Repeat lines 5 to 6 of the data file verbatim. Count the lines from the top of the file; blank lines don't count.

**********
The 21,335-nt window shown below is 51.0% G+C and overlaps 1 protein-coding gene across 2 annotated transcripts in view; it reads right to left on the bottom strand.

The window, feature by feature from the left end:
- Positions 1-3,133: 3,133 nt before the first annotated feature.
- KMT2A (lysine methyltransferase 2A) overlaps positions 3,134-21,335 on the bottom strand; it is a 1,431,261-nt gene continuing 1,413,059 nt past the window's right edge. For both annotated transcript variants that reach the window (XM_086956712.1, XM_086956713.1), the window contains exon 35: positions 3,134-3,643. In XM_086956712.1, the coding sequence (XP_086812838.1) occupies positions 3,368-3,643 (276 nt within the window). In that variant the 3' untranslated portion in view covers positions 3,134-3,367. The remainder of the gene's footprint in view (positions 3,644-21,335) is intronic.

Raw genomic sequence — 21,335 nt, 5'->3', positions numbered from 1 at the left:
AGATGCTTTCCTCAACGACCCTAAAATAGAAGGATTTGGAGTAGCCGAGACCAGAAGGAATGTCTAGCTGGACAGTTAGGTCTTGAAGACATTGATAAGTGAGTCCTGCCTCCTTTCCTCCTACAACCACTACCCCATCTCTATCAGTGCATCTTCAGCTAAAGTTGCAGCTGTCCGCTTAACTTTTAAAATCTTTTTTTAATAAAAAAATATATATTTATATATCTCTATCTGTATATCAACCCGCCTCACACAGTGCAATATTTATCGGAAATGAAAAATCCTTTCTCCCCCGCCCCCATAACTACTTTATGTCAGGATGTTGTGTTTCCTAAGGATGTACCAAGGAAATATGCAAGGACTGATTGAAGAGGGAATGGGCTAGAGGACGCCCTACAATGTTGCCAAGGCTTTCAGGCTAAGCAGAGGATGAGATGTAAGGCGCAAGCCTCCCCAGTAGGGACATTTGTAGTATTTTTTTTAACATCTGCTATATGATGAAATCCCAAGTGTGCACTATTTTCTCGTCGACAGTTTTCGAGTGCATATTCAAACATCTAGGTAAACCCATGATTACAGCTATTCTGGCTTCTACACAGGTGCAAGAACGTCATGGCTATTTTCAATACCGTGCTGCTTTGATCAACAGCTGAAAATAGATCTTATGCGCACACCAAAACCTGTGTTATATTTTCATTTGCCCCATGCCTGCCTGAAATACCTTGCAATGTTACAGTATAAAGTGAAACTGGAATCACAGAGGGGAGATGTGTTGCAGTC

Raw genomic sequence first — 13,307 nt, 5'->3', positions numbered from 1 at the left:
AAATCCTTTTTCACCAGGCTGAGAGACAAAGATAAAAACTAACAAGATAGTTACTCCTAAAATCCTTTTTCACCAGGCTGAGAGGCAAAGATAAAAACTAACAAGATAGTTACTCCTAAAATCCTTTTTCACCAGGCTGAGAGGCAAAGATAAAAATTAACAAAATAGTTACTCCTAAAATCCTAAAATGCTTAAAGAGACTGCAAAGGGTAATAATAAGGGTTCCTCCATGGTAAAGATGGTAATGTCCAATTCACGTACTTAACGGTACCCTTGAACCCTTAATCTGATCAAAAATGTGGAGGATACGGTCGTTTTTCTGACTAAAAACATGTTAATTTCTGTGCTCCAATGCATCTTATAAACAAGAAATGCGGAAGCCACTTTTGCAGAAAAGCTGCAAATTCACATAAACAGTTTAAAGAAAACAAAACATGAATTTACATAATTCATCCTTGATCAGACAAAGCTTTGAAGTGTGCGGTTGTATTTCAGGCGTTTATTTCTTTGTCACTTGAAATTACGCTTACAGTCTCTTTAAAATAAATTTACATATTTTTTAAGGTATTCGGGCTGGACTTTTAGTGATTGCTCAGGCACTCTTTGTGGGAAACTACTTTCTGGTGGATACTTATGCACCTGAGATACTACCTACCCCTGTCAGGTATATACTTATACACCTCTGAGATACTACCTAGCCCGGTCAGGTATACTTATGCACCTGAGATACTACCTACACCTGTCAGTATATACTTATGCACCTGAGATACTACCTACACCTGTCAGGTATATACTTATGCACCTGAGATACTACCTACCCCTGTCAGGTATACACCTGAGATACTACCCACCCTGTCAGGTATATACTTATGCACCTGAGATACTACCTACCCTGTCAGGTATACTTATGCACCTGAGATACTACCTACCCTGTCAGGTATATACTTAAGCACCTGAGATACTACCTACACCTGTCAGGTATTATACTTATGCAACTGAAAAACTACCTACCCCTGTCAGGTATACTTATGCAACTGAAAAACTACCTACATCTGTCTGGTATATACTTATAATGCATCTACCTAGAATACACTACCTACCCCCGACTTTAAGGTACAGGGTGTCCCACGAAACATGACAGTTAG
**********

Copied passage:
Raw genomic sequence — 21,335 nt, 5'->3', positions numbered from 1 at the left:
AGATGCTTTCCTCAACGACCCTAAAATAGAAGGATTTGGAGTAGCCGAGACCAGAAGGAATGTCTAGCTGGACAGTTAGGTCTTGAAGACATTGATAAGTGAGTCCTGCCTCCTTTCCTCCTACAACCACTACCCCATCTCTATCAGTGCATCTTCAGCTAAAGTTGCAGCTGTCCGCTTAACTTTTAAAATCTTTTTTTAATAAAAAAATATATATTTATATATCTCTATCTGTATATCAACCCGCCTCACACAGTGCAATATTTATCGGAAATGAAAAATCCTTTCTCCCCCGCCCCCATAACTACTTTATGTCAGGATGTTGTGTTTCCTAAGGATGTACCAAGGAAATATGCAAGGACTGATTGAAGAGGGAATGGGCTAGAGGACGCCCTACAATGTTGCCAAGGCTTTCAGGCTAAGCAGAGGATGAGATGTAAGGCGCAAGCCTCCCCAGTAGGGACATTTGTAGTATTTTTTTTAACATCTGCTATATGATGAAATCCCAAGTGTGCACTATTTTCTCGTCGACAGTTTTCGAGTGCATATTCAAACATCTAGGTAAACCCATGATTACAGCTATTCTGGCTTCTACACAGGTGCAAGAACGTCATGGCTATTTTCAATACCGTGCTGCTTTGATCAACAGCTGAAAATAGATCTTATGCGCACACCAAAACCTGTGTTATATTTTCATTTGCCCCATGCCTGCCTGAAATACCTTGCAATGTTACAGTATAAAGTGAAACTGGAATCACAGAGGGGAGATGTGTTGCAGTC